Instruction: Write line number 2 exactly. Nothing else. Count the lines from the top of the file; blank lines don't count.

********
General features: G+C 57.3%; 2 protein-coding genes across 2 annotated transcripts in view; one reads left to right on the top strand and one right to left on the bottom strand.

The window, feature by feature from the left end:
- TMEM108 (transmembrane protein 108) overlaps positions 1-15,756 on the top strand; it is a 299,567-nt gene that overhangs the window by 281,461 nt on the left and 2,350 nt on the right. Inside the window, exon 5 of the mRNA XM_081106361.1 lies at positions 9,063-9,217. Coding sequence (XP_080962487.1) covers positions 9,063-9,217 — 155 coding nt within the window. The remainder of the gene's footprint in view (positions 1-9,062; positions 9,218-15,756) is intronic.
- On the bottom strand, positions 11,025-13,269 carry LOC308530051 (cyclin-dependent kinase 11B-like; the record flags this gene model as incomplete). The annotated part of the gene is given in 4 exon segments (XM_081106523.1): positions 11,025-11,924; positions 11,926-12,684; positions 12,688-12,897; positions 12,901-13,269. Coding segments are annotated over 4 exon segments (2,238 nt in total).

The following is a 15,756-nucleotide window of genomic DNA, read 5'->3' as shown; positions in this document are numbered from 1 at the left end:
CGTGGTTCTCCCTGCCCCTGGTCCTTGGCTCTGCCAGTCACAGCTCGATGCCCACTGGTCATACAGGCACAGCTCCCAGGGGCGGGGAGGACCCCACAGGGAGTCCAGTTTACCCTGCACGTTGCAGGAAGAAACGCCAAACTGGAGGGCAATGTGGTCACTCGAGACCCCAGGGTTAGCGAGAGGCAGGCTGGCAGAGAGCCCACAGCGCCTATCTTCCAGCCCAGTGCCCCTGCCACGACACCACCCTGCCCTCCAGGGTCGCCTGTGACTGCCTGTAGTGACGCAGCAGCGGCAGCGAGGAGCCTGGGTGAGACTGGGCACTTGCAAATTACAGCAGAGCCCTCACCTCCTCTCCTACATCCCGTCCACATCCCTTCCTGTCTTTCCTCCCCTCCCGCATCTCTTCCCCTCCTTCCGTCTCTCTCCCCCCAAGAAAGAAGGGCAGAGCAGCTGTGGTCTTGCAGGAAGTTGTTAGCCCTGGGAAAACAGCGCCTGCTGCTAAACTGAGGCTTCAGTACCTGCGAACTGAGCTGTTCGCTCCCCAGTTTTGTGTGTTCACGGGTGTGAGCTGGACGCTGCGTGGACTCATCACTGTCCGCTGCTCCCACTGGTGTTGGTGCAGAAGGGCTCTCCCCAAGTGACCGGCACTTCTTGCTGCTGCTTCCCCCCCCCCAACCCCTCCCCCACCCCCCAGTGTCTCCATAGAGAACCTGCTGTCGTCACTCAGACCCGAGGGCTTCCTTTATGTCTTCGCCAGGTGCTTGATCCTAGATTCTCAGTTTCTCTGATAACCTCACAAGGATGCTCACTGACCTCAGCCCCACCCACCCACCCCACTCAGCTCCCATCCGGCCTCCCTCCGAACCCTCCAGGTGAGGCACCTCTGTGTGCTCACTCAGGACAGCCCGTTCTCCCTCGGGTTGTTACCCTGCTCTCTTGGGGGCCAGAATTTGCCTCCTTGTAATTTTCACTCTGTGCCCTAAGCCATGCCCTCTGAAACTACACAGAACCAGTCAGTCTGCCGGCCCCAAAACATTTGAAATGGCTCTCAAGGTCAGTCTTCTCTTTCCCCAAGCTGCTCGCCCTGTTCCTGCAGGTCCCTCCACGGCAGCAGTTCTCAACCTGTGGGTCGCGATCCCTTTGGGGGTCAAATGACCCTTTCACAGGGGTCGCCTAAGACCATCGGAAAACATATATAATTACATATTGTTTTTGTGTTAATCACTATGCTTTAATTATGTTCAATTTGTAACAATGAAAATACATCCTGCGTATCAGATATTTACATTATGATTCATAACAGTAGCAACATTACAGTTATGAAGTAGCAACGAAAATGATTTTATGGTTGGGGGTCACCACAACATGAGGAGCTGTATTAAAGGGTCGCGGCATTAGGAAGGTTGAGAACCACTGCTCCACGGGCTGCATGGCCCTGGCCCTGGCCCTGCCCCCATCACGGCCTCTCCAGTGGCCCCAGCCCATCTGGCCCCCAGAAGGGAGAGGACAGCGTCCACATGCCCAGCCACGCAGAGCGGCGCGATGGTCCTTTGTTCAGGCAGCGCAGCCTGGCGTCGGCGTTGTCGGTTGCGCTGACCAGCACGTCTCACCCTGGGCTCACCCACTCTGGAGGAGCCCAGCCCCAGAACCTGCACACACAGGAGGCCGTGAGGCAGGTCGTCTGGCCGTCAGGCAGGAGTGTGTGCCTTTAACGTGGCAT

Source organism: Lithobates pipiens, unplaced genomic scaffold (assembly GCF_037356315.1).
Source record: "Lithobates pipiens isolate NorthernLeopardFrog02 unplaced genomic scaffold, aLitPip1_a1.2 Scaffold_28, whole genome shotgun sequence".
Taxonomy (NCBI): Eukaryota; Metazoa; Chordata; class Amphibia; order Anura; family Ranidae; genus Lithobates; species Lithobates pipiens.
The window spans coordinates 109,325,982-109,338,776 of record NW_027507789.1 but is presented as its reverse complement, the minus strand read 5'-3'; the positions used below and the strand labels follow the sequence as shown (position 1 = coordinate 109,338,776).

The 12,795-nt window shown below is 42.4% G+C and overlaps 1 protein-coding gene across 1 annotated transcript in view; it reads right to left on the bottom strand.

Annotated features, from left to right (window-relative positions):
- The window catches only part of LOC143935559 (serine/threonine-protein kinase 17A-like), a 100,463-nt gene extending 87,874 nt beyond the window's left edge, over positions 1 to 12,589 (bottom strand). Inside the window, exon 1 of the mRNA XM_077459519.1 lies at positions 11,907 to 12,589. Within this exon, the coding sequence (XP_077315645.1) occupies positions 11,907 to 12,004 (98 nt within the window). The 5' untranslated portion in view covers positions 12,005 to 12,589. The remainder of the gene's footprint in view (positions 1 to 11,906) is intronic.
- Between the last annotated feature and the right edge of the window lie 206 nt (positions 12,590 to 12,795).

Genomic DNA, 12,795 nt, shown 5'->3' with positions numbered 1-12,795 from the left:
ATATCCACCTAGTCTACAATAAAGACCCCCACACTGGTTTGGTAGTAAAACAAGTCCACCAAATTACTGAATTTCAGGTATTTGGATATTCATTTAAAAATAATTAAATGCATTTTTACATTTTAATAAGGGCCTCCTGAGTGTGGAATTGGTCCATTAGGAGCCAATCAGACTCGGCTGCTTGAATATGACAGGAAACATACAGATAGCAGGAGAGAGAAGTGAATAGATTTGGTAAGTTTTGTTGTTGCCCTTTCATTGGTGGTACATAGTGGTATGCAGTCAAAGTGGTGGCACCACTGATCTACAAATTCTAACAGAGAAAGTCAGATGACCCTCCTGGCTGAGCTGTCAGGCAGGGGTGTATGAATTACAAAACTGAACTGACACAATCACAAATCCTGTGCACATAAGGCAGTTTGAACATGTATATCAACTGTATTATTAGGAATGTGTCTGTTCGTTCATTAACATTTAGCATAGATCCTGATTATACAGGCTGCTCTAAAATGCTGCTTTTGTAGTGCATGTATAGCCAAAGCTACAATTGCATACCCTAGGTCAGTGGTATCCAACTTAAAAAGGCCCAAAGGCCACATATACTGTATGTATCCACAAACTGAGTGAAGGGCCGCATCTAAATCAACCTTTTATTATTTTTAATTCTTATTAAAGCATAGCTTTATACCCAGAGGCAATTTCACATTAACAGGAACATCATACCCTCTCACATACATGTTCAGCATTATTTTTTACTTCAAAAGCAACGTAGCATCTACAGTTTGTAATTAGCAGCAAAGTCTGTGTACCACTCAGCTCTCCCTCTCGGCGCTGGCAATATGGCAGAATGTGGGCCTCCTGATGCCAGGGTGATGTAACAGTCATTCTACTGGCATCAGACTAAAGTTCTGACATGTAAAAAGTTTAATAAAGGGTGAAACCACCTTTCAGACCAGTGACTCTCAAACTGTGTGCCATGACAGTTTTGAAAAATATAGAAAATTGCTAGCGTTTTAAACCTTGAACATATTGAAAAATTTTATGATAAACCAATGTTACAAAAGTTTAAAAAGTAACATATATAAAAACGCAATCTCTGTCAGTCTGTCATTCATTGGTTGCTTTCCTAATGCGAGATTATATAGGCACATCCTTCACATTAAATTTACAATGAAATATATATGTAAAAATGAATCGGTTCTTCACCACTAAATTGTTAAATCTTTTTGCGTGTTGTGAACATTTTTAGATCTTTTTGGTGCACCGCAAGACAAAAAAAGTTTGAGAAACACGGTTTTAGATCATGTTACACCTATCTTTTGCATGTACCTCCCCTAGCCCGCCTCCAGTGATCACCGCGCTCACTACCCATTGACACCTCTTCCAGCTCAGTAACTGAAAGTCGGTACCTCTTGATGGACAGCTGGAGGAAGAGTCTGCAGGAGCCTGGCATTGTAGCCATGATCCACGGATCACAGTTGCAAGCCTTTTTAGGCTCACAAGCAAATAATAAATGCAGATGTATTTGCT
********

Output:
The window, feature by feature from the left end: